Overall I certainly don’t think this film is unwatchable; while the extended cut is apparently nothing more than the version that aired on television years ago (complete with dubbed over profanity…nice), the extra depth added to it really does help the film feel less ridiculous and rushed, if only because it adds more to the film that made the theatrical cut moderately enjoyable in the first place. While neither films are all that great, the new extended cut isn’t too bad and may be worth checking out if you’re a fan of the film. I certainly wouldn’t recommend it to anyone who already despises the theatrical cut, as at three hours the new cut may be a bit more than anyone wants to sit through, but if you have the patience…well, you won’t necessarily be rewarded to a great film, just one that doesn’t quite suck as much. This one is worth a Rental.
Despite receiving an HD-DVD release (of the theatrical cut), Universal is opting to release this two-disc edition of the film on DVD only. The set itself comes in a standard two-disc amaray case with a combo matte/glossy slipcover (upon which, I just now noticed, Dennis Hopper’s eye patch is reversed. Guess they flipped the image…). Inside are the two discs with some blue washed cover art (hey at least it’s not just a mirrored surface…), although it should be noted that although the rear cover states that disc 1 is the extended and disc 2 is the theatrical, although there is no disc numbers on the art itself. In fact, with my copy at least, the theatrical cut is presented first in the set, so be sure to double check which disc you’re putting in since both have the same art. Menus are nearly identical for both discs, without much to look at or flip through.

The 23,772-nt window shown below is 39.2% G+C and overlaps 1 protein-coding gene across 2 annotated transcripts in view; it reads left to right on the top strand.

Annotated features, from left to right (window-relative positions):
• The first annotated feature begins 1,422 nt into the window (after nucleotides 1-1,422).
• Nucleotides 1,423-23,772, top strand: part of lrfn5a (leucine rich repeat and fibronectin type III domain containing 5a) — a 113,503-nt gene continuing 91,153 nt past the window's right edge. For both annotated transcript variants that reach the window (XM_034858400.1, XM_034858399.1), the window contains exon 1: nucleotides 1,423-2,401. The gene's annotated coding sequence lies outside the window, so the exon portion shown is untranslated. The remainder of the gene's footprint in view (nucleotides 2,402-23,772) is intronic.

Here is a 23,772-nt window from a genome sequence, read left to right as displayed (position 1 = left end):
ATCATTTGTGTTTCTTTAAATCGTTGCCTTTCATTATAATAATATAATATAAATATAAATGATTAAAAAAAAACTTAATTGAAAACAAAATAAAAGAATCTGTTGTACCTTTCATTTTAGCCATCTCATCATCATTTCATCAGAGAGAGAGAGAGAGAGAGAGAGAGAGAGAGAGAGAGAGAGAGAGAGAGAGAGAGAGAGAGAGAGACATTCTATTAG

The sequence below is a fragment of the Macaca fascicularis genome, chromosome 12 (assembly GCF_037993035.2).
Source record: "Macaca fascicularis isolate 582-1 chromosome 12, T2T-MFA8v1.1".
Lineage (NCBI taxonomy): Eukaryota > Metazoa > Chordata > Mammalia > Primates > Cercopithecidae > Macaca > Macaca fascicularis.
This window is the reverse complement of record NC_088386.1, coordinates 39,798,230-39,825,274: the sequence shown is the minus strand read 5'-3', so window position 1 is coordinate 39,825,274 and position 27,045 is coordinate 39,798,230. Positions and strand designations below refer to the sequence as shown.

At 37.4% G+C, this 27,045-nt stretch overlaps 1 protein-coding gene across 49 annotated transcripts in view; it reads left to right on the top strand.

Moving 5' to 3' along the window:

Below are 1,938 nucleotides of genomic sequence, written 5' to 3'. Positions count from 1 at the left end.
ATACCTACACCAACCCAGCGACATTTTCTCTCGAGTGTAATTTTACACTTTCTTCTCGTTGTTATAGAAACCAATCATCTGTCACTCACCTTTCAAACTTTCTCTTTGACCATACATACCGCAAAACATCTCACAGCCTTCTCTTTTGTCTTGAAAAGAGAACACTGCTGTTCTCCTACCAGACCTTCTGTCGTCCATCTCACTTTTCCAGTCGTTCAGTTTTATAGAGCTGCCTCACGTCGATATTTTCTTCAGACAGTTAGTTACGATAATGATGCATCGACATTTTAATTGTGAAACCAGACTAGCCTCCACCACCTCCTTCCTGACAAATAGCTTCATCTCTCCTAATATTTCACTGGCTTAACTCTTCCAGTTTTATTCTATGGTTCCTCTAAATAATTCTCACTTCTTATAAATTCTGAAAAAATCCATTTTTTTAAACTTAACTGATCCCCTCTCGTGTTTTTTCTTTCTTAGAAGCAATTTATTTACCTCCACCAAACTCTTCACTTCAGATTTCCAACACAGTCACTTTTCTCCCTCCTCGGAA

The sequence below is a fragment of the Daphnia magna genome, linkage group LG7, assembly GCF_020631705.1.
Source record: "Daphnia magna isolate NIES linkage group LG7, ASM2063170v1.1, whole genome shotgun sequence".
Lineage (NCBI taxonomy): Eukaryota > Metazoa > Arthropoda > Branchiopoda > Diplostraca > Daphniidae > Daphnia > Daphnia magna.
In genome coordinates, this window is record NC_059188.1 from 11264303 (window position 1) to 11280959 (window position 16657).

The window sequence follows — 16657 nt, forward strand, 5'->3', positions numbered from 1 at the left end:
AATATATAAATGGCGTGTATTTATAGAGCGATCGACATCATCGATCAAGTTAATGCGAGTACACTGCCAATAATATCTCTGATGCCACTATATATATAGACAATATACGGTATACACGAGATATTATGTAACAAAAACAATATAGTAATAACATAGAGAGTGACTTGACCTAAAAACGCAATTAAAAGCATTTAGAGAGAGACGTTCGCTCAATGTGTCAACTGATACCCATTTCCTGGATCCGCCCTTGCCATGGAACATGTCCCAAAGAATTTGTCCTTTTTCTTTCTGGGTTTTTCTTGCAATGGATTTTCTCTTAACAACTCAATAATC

The video for these releases are largely the same, with a decent presentation given for both cuts of the film. The extended version is a bit rougher around the edges what with the unfinished VF/X shots cropping up rather frequently, but the non-CGI portions of the film really look quite magnificent. There’s an enormous amount of grain on the entirety of the film (in particular there’s a shot of the flying machine in the air that looks like something out of Predator) that doesn’t do anyone any favors, but the sea-shot and man-made film really does look quite impressive at times. Audio for both films sport a 5.1 mix, although the extended cut is noticeably flatter, with a lot less bass mixed in. It’s also rather confusing as to why the extended version is dubbed over; I’m not an audio engineer by any means, but one would think they could just splice in the new scenes audio and retain the theatrical cuts heavier audio and dialogue, rather than create two entirely different mixes. Alternate French and Spanish 5.1 tracks are available for the theatrical version only, while English SDH, Spanish and French subtitles are available for both.
Moving onto the extras we have a “Trailer” (2:12) on the first disc and absolutely nothing else. A brand new two-disc edition with two different cuts of the film and all we get is a trailer. Oh well. Not even a piece on how a 1995 film about global warming is still relevant today or a commentary by Costner or director Kevin Reynolds is included. I guess Universal didn’t want to invest anymore money into this release than they had to.
Considering the Region 1 release has long been out of print, those looking to add this film to their collection can’t go wrong with this release. Two cuts of the film for the price of one is a decent bargain, although I’m sure some would argue that that wouldn’t apply in WaterWorld’s case. Rent It if you’re curious.
WaterWorld arrives on DVD on November 4th.